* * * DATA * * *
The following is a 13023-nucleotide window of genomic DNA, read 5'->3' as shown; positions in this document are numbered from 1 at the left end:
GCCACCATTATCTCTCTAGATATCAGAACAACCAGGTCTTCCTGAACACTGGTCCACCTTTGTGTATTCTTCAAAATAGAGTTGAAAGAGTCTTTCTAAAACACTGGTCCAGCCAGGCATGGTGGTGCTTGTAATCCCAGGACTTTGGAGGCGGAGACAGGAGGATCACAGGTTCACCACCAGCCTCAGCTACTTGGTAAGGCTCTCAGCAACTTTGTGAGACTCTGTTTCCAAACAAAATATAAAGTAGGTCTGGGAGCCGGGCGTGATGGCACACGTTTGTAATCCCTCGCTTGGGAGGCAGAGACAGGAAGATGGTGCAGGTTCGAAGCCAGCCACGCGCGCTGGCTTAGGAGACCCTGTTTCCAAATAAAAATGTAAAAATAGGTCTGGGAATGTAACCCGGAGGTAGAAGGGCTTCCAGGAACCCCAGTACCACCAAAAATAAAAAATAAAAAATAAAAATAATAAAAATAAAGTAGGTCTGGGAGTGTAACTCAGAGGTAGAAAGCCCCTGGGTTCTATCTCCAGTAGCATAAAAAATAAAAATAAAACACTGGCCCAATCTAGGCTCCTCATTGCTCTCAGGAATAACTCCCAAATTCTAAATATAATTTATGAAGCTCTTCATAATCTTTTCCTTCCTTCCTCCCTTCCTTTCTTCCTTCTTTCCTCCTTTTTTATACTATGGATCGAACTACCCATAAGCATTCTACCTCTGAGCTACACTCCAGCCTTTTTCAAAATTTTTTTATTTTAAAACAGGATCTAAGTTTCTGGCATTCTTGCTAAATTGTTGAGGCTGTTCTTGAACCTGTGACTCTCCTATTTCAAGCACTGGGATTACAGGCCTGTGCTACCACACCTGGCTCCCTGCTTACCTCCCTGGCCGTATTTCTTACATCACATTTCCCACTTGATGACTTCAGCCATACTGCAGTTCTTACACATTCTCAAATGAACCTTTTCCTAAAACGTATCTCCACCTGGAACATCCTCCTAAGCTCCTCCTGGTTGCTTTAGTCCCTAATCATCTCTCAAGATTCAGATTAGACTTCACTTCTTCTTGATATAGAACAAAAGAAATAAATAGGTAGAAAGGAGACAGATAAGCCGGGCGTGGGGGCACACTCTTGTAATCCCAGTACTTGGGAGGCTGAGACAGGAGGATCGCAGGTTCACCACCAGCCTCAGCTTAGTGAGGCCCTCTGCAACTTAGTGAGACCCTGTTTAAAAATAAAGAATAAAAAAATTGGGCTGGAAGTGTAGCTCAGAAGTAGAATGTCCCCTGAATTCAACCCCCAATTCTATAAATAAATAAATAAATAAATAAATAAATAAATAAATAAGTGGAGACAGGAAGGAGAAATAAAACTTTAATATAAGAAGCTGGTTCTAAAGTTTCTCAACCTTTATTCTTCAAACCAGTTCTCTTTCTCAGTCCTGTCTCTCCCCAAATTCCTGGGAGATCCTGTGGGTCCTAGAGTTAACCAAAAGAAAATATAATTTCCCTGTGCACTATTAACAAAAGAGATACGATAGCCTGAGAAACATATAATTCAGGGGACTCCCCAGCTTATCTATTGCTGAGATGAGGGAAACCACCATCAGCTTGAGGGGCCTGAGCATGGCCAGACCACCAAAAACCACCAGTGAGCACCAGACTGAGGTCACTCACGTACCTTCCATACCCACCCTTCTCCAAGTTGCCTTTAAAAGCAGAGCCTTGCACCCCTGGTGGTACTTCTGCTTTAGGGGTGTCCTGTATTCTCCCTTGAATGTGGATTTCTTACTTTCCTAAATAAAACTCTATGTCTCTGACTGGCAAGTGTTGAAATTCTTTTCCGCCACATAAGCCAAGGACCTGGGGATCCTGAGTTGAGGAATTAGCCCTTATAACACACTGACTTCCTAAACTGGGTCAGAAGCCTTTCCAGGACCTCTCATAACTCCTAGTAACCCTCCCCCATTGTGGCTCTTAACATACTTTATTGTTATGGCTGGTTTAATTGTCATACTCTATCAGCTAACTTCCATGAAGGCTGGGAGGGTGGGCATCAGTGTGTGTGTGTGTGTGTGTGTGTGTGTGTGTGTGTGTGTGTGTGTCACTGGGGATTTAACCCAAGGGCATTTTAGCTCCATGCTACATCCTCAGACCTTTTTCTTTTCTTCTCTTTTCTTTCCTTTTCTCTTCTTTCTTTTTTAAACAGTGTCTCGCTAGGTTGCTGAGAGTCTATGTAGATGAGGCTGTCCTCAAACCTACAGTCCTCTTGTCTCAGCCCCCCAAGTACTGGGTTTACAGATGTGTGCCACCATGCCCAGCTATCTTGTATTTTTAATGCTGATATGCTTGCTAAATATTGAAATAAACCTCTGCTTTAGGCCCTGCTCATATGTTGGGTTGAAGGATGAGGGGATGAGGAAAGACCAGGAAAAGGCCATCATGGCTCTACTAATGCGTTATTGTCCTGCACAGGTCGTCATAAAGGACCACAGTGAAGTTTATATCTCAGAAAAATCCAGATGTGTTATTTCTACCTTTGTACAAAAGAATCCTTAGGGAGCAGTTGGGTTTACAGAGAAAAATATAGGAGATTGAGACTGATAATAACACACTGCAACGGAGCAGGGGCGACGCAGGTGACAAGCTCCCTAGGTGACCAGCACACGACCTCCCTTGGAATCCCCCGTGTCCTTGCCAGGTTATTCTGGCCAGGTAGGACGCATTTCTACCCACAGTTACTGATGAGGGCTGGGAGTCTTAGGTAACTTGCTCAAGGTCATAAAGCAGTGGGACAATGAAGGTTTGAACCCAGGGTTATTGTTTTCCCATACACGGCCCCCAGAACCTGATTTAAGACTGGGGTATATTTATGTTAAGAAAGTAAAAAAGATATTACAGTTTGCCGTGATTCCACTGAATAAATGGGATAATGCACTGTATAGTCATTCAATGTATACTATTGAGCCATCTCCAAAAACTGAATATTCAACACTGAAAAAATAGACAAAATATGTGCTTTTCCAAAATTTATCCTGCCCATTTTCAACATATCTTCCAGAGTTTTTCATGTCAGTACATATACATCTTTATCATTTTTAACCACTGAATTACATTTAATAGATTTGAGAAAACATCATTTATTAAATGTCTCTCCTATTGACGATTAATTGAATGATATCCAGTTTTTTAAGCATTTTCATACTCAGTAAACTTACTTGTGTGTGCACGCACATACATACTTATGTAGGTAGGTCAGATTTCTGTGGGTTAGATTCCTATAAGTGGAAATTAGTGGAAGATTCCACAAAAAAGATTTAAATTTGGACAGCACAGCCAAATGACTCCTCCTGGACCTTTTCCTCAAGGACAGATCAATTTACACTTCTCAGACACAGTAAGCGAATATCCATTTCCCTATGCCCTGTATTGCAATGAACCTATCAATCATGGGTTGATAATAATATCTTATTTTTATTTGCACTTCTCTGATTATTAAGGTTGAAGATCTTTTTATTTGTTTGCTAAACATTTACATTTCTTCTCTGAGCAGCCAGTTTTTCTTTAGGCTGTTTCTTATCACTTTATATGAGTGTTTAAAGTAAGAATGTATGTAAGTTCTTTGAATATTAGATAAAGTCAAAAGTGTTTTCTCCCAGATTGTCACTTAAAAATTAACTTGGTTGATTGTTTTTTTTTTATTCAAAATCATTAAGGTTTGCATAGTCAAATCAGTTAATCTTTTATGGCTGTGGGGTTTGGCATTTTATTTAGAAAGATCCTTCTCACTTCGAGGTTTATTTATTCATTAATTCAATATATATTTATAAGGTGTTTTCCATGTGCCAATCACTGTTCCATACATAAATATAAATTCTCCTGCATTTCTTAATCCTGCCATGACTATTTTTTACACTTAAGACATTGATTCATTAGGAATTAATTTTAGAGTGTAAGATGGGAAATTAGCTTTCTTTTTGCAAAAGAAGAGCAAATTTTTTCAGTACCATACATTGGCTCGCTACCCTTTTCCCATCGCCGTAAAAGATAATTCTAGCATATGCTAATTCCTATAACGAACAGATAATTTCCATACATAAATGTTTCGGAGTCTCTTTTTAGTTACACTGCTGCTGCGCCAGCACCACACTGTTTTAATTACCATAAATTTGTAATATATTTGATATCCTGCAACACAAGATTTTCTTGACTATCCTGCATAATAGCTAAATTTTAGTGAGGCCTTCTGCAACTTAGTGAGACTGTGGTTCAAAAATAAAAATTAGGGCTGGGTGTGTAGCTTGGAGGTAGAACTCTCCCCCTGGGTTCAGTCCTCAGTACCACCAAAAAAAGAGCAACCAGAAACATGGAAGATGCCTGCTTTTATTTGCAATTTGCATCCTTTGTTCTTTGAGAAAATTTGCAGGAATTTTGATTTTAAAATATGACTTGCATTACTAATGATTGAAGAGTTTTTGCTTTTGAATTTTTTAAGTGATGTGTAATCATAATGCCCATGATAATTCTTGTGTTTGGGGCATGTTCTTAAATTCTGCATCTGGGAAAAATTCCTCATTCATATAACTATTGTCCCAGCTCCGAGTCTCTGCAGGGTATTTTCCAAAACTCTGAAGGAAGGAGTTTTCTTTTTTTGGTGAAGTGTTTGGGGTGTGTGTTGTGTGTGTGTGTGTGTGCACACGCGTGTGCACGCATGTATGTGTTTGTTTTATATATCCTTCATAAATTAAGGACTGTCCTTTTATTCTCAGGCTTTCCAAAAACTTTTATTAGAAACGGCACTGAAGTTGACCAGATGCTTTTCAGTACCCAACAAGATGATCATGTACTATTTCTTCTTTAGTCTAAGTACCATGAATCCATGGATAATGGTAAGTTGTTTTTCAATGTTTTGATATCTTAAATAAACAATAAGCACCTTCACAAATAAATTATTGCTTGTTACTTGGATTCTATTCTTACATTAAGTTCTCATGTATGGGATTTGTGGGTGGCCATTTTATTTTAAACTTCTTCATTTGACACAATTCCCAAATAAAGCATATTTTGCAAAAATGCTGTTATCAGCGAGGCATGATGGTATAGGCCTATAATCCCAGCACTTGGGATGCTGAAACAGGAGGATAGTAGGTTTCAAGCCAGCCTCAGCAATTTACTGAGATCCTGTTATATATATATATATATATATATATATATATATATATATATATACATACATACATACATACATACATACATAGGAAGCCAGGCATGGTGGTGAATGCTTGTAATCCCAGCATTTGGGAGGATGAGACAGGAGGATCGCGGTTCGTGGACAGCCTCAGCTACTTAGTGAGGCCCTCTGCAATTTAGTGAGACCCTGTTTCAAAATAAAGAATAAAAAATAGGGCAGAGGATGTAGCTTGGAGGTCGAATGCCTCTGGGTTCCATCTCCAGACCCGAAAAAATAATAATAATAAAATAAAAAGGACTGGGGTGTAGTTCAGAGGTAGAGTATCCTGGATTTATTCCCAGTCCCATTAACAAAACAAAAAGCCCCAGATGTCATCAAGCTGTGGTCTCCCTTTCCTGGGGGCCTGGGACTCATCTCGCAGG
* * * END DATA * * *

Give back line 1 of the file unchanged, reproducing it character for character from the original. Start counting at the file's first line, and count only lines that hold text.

The following is a 13023-nucleotide window of genomic DNA, read 5'->3' as shown; positions in this document are numbered from 1 at the left end: